Gloria Nuñez de Silva, coordinator of the Afroamerica XXI Guatemala Association, points out that "we have the challenge of being visible in all decision-making spaces. We have to empower ourselves in formative processes on issues relevant to our real African cultural heritage to awaken our sense of relevance and have the necessary tools for political advocacy."

The UN General Assembly proclaimed 2015-2024 International Decade for People of African Descent, through resolution 68/237, citing the need to strengthen national, regional and international cooperation regarding the full enjoyment of economic, social, cultural, civil and political rights of people of African descent, and their full and equal participation in all aspects of society.

Sustainable development in Latin America and the Caribbean, the most unequal region in the world, will only be possible through an inclusive, multidimensional and intersectional approach that addresses inequalities and prioritizes the most disadvantaged people, particularly people of African descent and other vulnerable populations.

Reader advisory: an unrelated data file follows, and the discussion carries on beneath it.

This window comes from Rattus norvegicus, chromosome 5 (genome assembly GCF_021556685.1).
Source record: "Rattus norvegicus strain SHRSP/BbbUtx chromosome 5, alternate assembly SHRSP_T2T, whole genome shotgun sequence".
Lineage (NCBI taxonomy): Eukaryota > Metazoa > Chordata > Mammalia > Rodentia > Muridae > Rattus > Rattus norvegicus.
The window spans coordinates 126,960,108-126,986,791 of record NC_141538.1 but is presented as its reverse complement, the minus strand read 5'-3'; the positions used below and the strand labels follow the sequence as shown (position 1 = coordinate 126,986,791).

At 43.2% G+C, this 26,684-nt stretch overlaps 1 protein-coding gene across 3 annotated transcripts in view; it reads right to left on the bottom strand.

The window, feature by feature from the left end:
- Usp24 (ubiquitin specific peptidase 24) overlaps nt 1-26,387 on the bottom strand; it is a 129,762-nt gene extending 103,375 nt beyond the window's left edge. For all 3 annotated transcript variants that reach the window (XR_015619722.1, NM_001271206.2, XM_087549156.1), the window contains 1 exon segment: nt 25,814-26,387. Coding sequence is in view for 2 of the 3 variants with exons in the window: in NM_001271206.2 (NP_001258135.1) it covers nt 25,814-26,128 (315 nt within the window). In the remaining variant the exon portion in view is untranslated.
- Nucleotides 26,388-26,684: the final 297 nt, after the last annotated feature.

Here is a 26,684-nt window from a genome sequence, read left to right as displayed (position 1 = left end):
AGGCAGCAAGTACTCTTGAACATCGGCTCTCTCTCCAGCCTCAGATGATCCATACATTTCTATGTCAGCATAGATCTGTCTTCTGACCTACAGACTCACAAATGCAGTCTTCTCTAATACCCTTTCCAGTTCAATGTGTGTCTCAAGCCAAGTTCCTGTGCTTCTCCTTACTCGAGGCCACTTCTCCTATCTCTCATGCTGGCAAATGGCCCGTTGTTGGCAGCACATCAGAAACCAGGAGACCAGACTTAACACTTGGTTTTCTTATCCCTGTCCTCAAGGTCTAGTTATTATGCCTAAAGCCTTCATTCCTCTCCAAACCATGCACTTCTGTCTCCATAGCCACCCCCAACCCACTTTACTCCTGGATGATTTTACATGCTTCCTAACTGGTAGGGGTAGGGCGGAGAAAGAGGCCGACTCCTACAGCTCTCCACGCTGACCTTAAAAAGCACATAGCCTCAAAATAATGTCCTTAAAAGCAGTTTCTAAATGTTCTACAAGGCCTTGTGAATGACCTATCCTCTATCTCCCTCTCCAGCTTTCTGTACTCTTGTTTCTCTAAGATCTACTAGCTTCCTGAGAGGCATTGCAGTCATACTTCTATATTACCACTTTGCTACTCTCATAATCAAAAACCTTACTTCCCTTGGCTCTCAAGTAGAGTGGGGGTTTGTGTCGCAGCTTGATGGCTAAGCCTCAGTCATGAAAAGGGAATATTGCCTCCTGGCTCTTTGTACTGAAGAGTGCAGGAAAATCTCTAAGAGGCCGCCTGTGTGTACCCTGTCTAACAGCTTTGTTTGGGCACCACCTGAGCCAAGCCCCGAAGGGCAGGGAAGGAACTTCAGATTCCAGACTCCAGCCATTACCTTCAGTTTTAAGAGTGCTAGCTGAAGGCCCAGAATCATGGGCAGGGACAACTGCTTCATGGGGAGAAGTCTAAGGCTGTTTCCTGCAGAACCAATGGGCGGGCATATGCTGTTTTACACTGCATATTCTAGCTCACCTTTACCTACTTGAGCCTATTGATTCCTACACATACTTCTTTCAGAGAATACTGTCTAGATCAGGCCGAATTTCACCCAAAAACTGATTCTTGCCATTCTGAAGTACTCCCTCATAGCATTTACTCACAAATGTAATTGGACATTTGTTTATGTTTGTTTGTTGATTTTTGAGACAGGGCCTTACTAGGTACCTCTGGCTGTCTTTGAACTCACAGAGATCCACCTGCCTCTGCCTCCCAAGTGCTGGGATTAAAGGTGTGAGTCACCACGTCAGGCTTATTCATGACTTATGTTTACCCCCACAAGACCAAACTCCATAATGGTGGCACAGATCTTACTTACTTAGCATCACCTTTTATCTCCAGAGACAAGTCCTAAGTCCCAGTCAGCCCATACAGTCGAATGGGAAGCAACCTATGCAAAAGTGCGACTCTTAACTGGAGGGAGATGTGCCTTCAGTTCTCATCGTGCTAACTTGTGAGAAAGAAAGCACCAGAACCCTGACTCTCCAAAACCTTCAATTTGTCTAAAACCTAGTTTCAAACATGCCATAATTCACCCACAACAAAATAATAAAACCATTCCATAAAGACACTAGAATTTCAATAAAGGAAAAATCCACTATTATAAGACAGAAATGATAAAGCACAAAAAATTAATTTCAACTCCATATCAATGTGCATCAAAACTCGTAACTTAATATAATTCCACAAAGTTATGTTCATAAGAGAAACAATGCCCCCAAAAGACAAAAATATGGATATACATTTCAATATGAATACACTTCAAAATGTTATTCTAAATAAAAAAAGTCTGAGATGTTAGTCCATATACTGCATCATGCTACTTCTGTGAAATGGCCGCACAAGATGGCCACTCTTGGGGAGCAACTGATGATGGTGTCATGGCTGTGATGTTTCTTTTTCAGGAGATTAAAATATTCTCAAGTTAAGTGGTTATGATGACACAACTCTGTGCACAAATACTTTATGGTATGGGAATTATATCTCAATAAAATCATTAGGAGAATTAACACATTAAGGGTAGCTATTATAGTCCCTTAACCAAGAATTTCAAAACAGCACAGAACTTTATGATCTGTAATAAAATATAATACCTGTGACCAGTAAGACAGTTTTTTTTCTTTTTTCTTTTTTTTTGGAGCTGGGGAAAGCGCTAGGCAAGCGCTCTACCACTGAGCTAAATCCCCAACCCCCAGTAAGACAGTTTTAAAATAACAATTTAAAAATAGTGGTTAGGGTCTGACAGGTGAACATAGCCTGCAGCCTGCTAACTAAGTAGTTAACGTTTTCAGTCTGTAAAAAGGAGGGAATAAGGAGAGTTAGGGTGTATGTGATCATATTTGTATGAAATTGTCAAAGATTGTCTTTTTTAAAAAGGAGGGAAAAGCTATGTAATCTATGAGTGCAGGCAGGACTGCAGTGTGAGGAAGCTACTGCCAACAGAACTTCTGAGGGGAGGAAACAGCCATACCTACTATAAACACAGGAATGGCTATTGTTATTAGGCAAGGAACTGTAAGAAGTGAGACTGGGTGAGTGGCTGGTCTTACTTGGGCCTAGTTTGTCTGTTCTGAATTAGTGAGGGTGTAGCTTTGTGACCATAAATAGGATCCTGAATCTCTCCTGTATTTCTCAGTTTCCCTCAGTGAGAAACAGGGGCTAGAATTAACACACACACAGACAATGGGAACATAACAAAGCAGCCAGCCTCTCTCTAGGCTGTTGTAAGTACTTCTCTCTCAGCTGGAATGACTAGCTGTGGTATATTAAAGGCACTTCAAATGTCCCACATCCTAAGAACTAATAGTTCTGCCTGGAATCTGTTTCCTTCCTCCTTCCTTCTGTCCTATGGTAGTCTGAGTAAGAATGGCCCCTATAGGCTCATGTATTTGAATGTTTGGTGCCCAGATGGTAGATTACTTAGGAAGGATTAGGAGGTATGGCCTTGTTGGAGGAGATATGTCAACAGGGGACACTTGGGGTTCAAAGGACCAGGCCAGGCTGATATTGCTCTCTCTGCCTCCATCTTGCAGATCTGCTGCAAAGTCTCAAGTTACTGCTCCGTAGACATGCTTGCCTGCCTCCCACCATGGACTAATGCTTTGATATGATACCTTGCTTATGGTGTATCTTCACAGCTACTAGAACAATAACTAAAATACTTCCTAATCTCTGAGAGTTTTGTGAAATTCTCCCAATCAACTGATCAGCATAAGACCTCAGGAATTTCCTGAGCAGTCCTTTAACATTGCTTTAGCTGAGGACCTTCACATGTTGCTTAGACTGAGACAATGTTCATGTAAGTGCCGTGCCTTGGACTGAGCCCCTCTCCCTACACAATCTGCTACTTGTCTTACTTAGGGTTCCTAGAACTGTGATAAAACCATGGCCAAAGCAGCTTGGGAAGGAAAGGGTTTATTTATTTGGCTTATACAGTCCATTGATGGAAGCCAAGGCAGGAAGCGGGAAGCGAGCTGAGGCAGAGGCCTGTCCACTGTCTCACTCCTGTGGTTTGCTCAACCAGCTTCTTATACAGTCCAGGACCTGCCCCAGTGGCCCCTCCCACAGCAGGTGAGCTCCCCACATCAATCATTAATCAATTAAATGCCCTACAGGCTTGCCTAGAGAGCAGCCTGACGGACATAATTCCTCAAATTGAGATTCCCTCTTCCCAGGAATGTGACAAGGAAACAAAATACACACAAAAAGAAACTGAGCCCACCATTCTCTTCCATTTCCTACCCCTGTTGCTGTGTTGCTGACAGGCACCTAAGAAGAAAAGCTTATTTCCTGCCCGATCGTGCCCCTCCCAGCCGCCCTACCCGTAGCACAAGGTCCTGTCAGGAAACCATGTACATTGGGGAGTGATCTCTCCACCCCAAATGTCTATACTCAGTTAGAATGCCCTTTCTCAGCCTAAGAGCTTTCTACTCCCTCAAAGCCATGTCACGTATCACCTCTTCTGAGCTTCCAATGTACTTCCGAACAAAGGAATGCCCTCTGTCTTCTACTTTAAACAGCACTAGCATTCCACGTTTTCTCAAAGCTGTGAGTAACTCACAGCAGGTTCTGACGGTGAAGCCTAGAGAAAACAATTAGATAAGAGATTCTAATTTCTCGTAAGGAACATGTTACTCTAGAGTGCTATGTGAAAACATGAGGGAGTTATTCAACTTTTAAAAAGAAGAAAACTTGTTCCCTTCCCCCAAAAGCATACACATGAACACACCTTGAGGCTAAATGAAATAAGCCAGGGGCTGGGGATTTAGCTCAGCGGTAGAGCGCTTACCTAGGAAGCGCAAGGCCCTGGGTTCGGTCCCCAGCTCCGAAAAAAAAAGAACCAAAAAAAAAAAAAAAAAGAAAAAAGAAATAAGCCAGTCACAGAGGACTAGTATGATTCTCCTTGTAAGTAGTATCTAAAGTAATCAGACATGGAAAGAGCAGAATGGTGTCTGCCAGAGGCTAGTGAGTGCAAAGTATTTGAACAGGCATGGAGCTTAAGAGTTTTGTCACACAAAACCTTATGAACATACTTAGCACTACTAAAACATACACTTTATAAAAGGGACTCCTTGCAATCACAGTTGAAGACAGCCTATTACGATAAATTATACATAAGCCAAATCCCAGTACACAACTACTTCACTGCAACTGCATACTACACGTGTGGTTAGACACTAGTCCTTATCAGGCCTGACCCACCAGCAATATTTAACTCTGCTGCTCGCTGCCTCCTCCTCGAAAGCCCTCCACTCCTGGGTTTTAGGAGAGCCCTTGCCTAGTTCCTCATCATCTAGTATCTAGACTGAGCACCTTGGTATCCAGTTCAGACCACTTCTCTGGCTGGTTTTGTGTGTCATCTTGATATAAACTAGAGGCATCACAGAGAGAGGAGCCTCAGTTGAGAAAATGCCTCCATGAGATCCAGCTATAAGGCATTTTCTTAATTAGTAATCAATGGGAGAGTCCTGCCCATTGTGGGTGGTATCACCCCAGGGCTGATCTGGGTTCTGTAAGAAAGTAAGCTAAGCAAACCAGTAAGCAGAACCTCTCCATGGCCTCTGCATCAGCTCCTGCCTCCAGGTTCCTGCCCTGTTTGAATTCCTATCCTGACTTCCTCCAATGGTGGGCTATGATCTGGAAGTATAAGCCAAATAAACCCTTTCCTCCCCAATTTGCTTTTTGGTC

The Regional Gender Agenda, established over 40 years of Regional Conferences on Women in Latin America and the Caribbean, also incorporates the issue of Afro-descendant women and ethnic-racial and gender intersectionality.

As indicated by ECLAC, understanding the situation of Afro-descendant women in Latin America and the Caribbean from a holistic perspective, including a human rights and gender perspective, is only possible based on an intersectional analysis and with a focus on proposals aimed at sustainable development.